|Career (United Kingdom)|
|Builder:||HM Dockyard, Devonport|
|Launched:||12 February 1917|
|Fate:||Transferred to Australia, 25 March 1919|
|Acquired:||25 March 1919|
|Decommissioned:||12 July 1922|
|Fate:||Sunk 4 June 1926|
|Class & type:||British J class submarine|
|Displacement:||1,210 long tons (1,230 t) (surfaced)
1,760 long tons (1,790 t) (submerged)
|Length:||275 ft (84 m)|
|Beam:||22 ft (6.7 m)|
|Draught:||14 ft (4.3 m)|
Surfaced: three 12-cylinder diesel engines
Submerged: battery-driven electric motors
|Speed:||19 kn (35 km/h; 22 mph) (surfaced)
9.5 kn (17.6 km/h; 10.9 mph) (submerged)
|Range:||4,000 nmi (7,400 km; 4,600 mi) at 12 kn (22 km/h; 14 mph)|
|Test depth:||300 ft (91 m) max|
|Armament:||six 18 in (457 mm) torpedo tubes
(four bow, two beam)
one 4 in (102 mm) gun
Design and construction
The J class was designed by the Royal Navy in response to reported German submarines with surface speeds over 18 knots (33 km/h; 21 mph). The submarines had a displacement of 1,210 tons surfaced, but J7 had a lighter submerged displacement than her sister boats, at 1,760 tons. Each submarine was 275 feet (84 m) in length overall, with a beam of 22 feet (6.7 m), and a draught of 14 feet (4.3 m). The propulsion system was built around three propeller shafts; the J-class were the only triple-screwed submarines ever built by the British. Propulsion came from three 12-cylinder diesel motors when on the surface, and electric motors when submerged. Top speed was 19 knots (35 km/h; 22 mph) on the surface (the fastest submarines in the world at the time of construction), and 9.5 knots (17.6 km/h; 10.9 mph) underwater. Range was 4,000 nautical miles (7,400 km; 4,600 mi) at 12 knots (22 km/h; 14 mph).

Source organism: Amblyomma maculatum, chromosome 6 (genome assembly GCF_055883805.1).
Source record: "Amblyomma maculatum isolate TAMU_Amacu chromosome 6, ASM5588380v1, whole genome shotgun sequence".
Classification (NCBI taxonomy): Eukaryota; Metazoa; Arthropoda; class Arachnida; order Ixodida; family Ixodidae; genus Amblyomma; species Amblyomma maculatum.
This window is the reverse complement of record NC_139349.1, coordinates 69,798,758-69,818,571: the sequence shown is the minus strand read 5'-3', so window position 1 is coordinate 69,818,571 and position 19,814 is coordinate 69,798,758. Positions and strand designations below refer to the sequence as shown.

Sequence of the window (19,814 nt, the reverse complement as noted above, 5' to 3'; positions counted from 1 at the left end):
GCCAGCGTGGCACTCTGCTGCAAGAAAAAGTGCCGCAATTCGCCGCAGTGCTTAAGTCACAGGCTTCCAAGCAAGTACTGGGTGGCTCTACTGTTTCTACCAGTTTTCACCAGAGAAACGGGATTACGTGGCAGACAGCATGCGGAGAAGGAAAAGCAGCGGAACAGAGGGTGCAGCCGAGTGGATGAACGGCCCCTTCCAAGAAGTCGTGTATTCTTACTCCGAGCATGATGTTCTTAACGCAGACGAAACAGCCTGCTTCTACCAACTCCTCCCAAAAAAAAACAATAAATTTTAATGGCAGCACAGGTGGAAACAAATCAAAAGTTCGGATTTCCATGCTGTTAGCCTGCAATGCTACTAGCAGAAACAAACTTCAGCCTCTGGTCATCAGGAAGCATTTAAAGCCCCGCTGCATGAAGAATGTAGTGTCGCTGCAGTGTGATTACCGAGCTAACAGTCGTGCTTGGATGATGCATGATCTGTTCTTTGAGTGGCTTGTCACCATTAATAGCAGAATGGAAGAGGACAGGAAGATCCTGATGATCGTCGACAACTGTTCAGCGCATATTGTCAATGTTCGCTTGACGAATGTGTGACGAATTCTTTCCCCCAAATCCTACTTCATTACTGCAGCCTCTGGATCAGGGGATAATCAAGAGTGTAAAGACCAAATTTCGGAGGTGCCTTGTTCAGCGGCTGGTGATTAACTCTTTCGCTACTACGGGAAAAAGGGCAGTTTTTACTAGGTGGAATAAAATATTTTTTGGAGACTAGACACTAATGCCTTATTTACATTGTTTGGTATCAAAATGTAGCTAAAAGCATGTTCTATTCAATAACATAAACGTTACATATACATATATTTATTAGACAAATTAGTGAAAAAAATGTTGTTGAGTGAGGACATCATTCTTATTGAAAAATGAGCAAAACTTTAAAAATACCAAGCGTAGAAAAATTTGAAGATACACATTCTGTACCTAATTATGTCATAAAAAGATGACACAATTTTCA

Armament consisted of six 18-inch torpedo tubes (four forward, one on each beam), plus a 4-inch deck gun.  Originally, the gun was mounted on a breastwork fitted forward of the conning tower, but the breastwork was later extended to the bow and merged into the hull for streamlining, and the gun was relocated to a platform fitted to the front of the conning tower.  The conning tower on J7 was sited 60 feet (18 m) further back than her sister boats, as the control room was located behind the machinery spaces. 44 personnel were aboard.
After the war, the British Admiralty decided that the best way to protect the Pacific region was with a force of submarines and cruisers. To this end, the offered the six surviving submarines of the J-class to the Royal Australian Navy as gifts. J1 and her sisters were commissioned into the RAN in April 1919, and sailed for Australia on 9 April, in the company of the cruisers Sydney and Brisbane, and the tender Platypus. The flotilla reached Thursday Island on 29 June, and Sydney on 10 July. Because of the submarines' condition after the long voyage, they were immediately taken out of service for refits.
By the time J7 was returned to service in June 1922, the cost of maintaining the boats and deteriorating economic conditions saw the six submarines decommissioned and marked for disposal.
- Bastock, Australia's Ships of War, p. 86
- Tall, J.J; Paul Kemp (1996). HM Submarines in Camera An Illustrated History of British Submarines. Sutton Publishing. p. 54. ISBN 0-7509-0875-0.
- "HMAS J7". Royal Australian Navy. Retrieved 2011-03-13.
- Milowka, Agnes. "Victoria's J Class Submarines". Archived from the original on 2011-03-13.
- Bastock, John (1975). Australia's Ships of War. Cremorne, NSW: Angus and Robertson. ISBN 0207129274. OCLC 2525523.